The Zamolyis of Zamoly were one of the ancient feudal families. In the middle ages they were lords of Zamoly in Bratislava County. This locality is not to be confused with the modern village of Zamoly in Hungary, made famous today by the gypsies emanating from it to various parts of the EU. The Bratislava Zamoly was an extensive region spanning the area of three villages today, that of Jablonec, Bahony and Blatne. Zamoly as a name eventually vanished in the late middle ages to form these other settlements.

In 1416, Ladislaus of Zamoly was documented as a hominus regi, a king's man - effectively one of the king's deputies in the county. His daughter, Ilona of Zamoly, married Urban Csoka of Reca: the Hedervary family archive suggests this happened in 1479, but this is incorrect because a document exists in the Counts Karolyi archive from 1467 which states that they were already married then.

In any case, it appears that the children of Urban Csoka adopted the Zamolyi name, because it remained a name of one of the noble families of Reca, while the Csoka name disappeared soon after. The Zamolyi name was doubly adopted in history, suggesting that it was a name of some age and prestige; in the beginning of the 20th century Joseph (Jozsef) Pomichal of Reca, who in 1908 married Zsofia Zamolyi and inherited a considerable landholding, altered his name to include Zamolyi through a Royal Hungarian patent to carry on the extinguishing aristocratic name.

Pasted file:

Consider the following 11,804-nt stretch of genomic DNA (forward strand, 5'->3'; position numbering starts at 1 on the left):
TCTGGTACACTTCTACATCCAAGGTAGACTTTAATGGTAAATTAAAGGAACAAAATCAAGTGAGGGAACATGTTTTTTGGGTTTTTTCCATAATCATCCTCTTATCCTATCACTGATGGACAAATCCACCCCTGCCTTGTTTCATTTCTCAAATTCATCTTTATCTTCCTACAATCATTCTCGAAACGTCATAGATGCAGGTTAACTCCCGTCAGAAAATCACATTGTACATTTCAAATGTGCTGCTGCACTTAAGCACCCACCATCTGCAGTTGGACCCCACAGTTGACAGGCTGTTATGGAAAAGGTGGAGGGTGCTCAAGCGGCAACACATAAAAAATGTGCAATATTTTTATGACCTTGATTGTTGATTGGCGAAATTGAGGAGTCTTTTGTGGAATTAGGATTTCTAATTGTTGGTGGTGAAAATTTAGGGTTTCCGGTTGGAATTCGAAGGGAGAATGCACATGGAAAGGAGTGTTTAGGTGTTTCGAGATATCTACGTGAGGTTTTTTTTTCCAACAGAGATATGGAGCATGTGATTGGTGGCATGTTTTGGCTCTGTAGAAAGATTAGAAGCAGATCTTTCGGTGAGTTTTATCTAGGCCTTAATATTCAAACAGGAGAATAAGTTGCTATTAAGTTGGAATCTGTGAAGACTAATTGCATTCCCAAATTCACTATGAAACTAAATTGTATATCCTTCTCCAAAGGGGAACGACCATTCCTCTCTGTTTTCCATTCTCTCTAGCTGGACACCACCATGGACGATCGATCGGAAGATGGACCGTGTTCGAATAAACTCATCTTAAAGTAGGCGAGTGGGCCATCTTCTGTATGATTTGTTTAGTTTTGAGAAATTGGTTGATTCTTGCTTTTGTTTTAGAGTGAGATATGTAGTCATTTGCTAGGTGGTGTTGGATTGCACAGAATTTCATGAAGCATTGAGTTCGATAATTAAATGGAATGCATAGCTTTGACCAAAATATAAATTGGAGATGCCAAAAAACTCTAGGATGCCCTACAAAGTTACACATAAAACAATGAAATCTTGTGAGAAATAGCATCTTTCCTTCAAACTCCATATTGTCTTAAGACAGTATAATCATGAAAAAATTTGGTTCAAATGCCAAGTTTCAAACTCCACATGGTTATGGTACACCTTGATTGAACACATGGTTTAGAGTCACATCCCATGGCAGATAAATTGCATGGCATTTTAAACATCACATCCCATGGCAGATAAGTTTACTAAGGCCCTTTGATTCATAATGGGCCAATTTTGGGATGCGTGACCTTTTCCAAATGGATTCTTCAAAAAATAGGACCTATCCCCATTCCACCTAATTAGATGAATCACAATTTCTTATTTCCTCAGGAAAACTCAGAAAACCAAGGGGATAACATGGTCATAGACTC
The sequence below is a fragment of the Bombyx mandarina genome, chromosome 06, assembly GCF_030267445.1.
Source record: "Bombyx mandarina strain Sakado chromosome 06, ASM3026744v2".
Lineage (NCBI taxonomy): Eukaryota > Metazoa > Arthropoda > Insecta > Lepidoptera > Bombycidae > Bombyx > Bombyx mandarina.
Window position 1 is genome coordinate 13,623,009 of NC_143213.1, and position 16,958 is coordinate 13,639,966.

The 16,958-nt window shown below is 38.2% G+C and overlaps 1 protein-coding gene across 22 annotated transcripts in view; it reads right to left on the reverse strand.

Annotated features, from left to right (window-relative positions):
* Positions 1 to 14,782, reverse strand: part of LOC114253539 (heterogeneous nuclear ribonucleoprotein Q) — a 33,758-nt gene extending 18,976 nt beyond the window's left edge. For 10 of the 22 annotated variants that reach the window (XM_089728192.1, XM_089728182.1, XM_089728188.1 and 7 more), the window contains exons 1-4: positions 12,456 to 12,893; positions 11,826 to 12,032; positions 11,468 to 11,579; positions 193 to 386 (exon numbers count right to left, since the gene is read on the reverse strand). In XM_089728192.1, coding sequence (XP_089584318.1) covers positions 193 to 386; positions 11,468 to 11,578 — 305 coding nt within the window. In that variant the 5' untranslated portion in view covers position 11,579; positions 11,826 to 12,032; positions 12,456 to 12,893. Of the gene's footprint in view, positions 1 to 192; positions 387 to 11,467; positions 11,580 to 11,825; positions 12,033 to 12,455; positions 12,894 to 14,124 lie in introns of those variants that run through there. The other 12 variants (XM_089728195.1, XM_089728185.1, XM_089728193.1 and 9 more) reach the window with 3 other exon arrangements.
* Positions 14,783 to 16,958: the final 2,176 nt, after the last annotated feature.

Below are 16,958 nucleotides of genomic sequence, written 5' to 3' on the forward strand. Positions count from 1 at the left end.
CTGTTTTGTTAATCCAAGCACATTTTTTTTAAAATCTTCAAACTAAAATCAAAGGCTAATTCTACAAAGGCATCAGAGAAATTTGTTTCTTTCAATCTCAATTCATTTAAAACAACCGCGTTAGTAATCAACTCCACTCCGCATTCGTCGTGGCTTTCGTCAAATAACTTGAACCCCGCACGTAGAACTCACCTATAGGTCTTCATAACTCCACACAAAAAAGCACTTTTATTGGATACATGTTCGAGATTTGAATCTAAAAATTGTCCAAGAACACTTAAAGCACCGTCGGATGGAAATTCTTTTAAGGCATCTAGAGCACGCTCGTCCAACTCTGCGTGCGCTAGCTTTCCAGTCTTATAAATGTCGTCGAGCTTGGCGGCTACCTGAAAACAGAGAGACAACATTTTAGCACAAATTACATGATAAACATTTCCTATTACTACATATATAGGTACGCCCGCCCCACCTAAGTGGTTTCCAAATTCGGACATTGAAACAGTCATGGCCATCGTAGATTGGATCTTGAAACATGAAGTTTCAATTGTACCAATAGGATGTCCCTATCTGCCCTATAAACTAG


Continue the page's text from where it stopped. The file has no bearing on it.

Below I reproduce the 1467 document from the archive of the Counts Karolyi de Nagy-Karoly. This document is fascinating because it highlights a common problem which already by then began to afflict the Hungarian nobility - the partial inheritance of land from various ancestors in various villages, leading to petty squabbles, compromises and economic stagnation. It also mentions the ancestors of some noble families I discuss here - the lords of Magyar Bel, the Fodors, and the Hollosis.